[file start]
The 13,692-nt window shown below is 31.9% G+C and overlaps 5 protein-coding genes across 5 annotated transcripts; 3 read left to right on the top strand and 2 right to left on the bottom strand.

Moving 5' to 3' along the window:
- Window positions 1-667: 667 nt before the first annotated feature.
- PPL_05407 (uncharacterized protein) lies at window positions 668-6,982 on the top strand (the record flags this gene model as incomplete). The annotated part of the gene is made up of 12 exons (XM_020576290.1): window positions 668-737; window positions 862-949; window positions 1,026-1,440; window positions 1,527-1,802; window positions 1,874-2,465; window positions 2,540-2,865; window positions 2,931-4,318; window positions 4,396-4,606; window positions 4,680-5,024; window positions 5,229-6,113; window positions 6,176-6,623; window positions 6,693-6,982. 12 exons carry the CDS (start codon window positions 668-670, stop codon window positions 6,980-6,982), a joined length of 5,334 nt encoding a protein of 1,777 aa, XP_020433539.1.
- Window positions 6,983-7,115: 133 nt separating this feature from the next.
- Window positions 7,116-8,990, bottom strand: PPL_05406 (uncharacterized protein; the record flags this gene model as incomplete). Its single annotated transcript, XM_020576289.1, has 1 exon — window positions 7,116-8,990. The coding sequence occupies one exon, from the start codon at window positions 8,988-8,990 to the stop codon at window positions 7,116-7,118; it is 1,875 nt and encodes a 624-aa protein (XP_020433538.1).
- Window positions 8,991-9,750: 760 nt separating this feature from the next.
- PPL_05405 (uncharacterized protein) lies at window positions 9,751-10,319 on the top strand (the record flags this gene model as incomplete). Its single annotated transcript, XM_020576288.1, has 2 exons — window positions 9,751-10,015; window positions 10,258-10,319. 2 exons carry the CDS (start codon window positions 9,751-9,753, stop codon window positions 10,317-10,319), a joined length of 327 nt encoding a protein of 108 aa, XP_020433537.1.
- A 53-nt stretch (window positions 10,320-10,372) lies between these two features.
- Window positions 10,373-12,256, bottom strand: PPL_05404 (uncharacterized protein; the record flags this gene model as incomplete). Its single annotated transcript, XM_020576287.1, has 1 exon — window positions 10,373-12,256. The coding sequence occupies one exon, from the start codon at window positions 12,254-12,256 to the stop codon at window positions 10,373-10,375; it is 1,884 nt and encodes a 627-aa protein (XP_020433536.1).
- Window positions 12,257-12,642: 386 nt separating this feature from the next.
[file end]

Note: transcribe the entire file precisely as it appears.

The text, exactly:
The 13,692-nt window shown below is 31.9% G+C and overlaps 5 protein-coding genes across 5 annotated transcripts; 3 read left to right on the top strand and 2 right to left on the bottom strand.

Moving 5' to 3' along the window:
- Window positions 1-667: 667 nt before the first annotated feature.
- PPL_05407 (uncharacterized protein) lies at window positions 668-6,982 on the top strand (the record flags this gene model as incomplete). The annotated part of the gene is made up of 12 exons (XM_020576290.1): window positions 668-737; window positions 862-949; window positions 1,026-1,440; window positions 1,527-1,802; window positions 1,874-2,465; window positions 2,540-2,865; window positions 2,931-4,318; window positions 4,396-4,606; window positions 4,680-5,024; window positions 5,229-6,113; window positions 6,176-6,623; window positions 6,693-6,982. 12 exons carry the CDS (start codon window positions 668-670, stop codon window positions 6,980-6,982), a joined length of 5,334 nt encoding a protein of 1,777 aa, XP_020433539.1.
- Window positions 6,983-7,115: 133 nt separating this feature from the next.
- Window positions 7,116-8,990, bottom strand: PPL_05406 (uncharacterized protein; the record flags this gene model as incomplete). Its single annotated transcript, XM_020576289.1, has 1 exon — window positions 7,116-8,990. The coding sequence occupies one exon, from the start codon at window positions 8,988-8,990 to the stop codon at window positions 7,116-7,118; it is 1,875 nt and encodes a 624-aa protein (XP_020433538.1).
- Window positions 8,991-9,750: 760 nt separating this feature from the next.
- PPL_05405 (uncharacterized protein) lies at window positions 9,751-10,319 on the top strand (the record flags this gene model as incomplete). Its single annotated transcript, XM_020576288.1, has 2 exons — window positions 9,751-10,015; window positions 10,258-10,319. 2 exons carry the CDS (start codon window positions 9,751-9,753, stop codon window positions 10,317-10,319), a joined length of 327 nt encoding a protein of 108 aa, XP_020433537.1.
- A 53-nt stretch (window positions 10,320-10,372) lies between these two features.
- Window positions 10,373-12,256, bottom strand: PPL_05404 (uncharacterized protein; the record flags this gene model as incomplete). Its single annotated transcript, XM_020576287.1, has 1 exon — window positions 10,373-12,256. The coding sequence occupies one exon, from the start codon at window positions 12,254-12,256 to the stop codon at window positions 10,373-10,375; it is 1,884 nt and encodes a 627-aa protein (XP_020433536.1).
- Window positions 12,257-12,642: 386 nt separating this feature from the next.